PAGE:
“Would you like your miso soup with clams, seaweed, or tofu?” she asked, though I didn’t know it at the time. I stammered on, begging her to forgive my language skills and asking her to repeat herself just once more. She slowed down, repeating the question. She asked three times, at increasingly slow speed, until I understood just what she wanted.
There are few things that help heal a traveler like food. Whether it’s the familiar taste of home or the notes of expertise pumped into local dishes by a cook who’s spent her life working the same flavors, a good meal can be a powerful salve for homesickness. In the case of the understudied or the lazy — I was admittedly in the latter category for too long — what should be a time to recharge and shrug off the shock of a new culture, of chronological and emotional displacement, can quickly turn stressful. I managed to order that first meal, miso soup and all, but the taste of it sat heavy with guilt and self-doubt. If I couldn’t even manage to order a meal without fitting the part of the ignorant gaijin, how was I going to live here for a year?
This encounter was six weeks ago, and even though I was sure things would run smoother, the return to Tonkatsu Toki, or “Tonkatsu Time,” for another round of fried pork cutlet and the usual set fare didn’t make my mouth water. Instead, I was intimidated. Walking home from work, thoughts of dinner pounding violently behind my brow, I wanted tonkatsu. The restaurant sat beckoning at the bottom of the hill, but a whiff of wafting fryer oil brought back my embarrassment. It’s said that fear robs you of great life opportunities; in my case, it just ensured I ate boring convenience store food as a matter of course for too long.
Tonkatsu Toki isn’t a joint used to intimidation. The food is worthy of its local reputation, but this is no Michelin Star setup. The dining room blinds with yellow lights reflecting off tables and floors, linoleum buffed with methodical daily cleaning. Not confident enough to let diners revel in the silence of enamel through fried pig flesh, the wooden din of chopstick on soup bowl, synth versions of Ai Otsuka’s Peach and one of the theme’s from the Pokémon-klling Youkai Watch stream just a little too loudly into the diner’s ear.
I wasn’t sure how long the self-imposed exile was going to last. I would have been happy never to go back. After yet another failed attempt to track down records from the The Shins and The Smiths at the used shop, which resulted in a startling discovery that you can get Ace of Base albums far more readily, I felt my subconscious and conscious minds shrug off the cowardice they’d worn for weeks.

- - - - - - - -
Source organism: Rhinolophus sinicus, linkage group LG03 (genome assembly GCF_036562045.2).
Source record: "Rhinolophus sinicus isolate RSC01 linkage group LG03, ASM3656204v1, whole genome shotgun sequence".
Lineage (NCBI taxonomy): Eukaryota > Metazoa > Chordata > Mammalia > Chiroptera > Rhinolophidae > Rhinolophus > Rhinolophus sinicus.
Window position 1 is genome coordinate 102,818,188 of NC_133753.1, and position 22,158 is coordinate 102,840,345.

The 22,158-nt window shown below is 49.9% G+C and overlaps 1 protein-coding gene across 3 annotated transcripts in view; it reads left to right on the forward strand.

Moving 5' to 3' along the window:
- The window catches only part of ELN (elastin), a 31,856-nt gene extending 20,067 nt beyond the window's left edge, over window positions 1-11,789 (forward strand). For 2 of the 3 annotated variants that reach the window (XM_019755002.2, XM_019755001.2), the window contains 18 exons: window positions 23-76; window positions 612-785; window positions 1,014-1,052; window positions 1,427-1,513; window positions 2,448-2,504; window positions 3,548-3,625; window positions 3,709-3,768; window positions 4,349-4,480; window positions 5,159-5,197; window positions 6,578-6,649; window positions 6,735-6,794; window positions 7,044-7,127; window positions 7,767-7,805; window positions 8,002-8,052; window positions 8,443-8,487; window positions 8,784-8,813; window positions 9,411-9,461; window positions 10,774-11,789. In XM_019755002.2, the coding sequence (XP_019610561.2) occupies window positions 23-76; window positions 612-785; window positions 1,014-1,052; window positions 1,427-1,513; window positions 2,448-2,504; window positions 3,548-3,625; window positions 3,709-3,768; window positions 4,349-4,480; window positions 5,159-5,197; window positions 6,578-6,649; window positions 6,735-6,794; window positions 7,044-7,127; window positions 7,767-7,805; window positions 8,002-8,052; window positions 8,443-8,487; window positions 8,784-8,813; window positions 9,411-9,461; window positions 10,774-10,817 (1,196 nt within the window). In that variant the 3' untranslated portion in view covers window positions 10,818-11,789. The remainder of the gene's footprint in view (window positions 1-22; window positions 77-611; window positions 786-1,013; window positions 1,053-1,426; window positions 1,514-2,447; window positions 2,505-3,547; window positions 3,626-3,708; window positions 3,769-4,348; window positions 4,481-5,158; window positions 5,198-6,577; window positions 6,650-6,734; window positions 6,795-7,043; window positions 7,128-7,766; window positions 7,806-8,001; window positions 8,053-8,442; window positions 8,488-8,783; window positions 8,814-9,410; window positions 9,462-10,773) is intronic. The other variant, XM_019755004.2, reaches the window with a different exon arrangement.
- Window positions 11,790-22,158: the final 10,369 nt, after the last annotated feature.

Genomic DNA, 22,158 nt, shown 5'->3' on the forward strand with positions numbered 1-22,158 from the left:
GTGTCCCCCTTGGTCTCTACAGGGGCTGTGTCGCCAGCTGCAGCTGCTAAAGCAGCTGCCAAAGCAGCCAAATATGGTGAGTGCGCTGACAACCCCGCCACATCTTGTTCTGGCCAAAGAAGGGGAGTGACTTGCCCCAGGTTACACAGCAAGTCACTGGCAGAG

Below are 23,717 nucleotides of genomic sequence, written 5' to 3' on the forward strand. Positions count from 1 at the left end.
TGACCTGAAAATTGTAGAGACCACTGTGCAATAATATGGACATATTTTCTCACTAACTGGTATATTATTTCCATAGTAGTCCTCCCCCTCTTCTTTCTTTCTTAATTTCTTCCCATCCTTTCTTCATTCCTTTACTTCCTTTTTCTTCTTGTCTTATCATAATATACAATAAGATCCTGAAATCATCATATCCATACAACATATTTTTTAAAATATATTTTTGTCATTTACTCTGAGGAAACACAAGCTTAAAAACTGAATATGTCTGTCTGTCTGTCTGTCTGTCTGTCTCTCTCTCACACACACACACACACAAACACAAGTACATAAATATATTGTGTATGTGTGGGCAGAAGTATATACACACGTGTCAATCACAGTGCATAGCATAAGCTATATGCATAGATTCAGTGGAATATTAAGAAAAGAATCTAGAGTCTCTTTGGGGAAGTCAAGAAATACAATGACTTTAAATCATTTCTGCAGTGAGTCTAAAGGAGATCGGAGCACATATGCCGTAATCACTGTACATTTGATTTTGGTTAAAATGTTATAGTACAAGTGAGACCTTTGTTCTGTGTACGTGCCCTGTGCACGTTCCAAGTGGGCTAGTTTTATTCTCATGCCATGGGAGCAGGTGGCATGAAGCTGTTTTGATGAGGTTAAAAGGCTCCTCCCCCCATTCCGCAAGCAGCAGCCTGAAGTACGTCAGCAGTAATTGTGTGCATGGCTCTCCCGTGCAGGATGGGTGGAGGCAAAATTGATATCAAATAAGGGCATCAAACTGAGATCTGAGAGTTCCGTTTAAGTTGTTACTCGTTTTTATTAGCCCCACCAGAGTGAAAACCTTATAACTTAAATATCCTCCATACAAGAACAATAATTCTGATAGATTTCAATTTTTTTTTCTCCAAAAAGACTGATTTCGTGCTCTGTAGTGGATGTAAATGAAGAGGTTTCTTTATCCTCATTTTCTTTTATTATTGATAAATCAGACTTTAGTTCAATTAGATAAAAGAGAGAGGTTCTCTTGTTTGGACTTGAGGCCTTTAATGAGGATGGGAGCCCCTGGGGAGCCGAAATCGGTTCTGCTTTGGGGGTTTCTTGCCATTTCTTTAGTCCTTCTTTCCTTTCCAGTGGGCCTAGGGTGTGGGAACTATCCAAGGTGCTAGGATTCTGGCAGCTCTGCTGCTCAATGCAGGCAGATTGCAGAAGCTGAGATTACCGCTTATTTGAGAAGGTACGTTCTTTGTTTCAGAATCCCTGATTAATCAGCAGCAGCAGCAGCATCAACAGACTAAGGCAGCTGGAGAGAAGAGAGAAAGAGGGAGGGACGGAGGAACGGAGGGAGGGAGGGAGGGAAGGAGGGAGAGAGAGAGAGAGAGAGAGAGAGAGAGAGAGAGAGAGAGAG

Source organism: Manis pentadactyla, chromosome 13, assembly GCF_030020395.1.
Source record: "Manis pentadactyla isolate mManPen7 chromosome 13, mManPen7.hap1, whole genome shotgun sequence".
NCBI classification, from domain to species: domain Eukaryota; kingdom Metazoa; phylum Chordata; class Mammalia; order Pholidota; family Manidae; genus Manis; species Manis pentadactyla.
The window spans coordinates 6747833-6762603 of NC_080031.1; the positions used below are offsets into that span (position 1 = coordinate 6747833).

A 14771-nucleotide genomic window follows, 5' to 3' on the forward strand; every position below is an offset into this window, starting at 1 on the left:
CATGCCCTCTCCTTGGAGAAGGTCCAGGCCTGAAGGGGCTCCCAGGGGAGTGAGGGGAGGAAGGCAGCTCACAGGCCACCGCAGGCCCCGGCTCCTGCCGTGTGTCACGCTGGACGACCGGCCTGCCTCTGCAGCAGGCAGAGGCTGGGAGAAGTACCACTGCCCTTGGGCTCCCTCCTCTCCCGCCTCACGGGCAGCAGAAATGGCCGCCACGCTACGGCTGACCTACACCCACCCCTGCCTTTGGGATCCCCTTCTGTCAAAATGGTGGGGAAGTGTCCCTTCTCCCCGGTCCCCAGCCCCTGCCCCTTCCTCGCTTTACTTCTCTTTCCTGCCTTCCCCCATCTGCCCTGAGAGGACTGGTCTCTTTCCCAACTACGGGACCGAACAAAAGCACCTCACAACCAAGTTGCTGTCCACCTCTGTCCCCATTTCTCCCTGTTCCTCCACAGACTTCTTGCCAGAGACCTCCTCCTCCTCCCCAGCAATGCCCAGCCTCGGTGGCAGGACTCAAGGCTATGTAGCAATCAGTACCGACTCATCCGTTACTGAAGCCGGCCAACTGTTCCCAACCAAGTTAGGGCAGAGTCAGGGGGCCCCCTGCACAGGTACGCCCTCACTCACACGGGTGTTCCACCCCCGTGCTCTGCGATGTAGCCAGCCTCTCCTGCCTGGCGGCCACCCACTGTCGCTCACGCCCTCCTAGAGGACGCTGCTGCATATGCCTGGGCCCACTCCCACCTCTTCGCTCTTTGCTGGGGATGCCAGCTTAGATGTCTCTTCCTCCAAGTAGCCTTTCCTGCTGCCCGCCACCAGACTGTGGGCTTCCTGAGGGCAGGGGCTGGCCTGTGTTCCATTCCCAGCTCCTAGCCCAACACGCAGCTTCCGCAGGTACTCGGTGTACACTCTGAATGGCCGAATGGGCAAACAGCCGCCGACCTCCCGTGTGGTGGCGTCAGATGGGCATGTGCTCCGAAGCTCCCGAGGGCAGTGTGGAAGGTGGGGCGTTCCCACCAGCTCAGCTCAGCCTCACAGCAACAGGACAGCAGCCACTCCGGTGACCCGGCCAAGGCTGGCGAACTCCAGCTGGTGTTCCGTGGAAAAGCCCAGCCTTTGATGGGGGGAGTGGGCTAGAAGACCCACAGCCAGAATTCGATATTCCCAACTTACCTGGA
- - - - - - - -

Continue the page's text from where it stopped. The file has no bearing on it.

Sabae, my surrogate city, stunk in the way a spring deluge stinks. It smelled of worms and dirt and fishing and kissing in the rain. It smelled, thanks to the nearby tonkatsu artisan, like bubbling vats of precious fat and perfectly browned slabs of pork. Hoping that my 100-Yen Shop umbrella would hold out under the wind and buffeting rain for the short walk to the restaurant, the scent, so long associated with my own insecurity, grew.
Collapsing the umbrella and placing it in the holder just outside the door, I entered the restaurant to a chorus of irrashaimase! “Welcome!” The same waitress from the incident walked out to greet me and showed me to my table. If she had similar reservations about my return to her place of gainful employment, they didn’t show on her face.
I cleaned my hands with the wet towel and emulating the old man nearby, similarly cleaned off my face. I already knew what I wanted — the roast katsu set meal, complete with rice, miso, pickles, and tea, was just what I ordered, tried to order, last time. I hit the button, feeling nervous as my finger pushed down on the faux mother of pearl call switch. The cheery bell sounded in the dining room, my server appeared, and it began.
“I’d like the roast katsu set, please.”
“Okay, would you like your miso with clams or seaweed? You can have the pork soup instead, but that’s an extra 100 yen,” she chirped, likely not remembering the last time we had the exact same chat.
This time, though, I didn’t stop her. My tongue moved with newfound sentience, ordering the clam miso before I’d had a chance to think about it. After thanking me, the server went off to put in the order. Rapidly, another server appeared with a mortar full of freshly toasted sesame seeds. He recommended I grind the seeds to make an excellent topping for my yet to be delivered meal. I understood all of that, too. There wasn’t a single word I failed to understand, a response I was left looking for with hot cheeks and apologies on my breath.
I began the work of making sesame paste as I waited. The pestle did its job, forcing the microscopic droplets of newly released sesame oil into the air and up my nose. As I transmuted seed into dressing, I worried. I knew I’d understood my server’s words, but as she plugged the order into the tiny tablet she carried, had she understood mine?
A few minutes later, my teeth crunched satisfyingly through the embrittled shell of the pork, juice and oil running down my throat. She’d understood me, alright. The meal was as I’d ordered. Everything was perfect — at least until I got to the counter and found the price with tax was more than I’d anticipated.
One step at a time, Japan.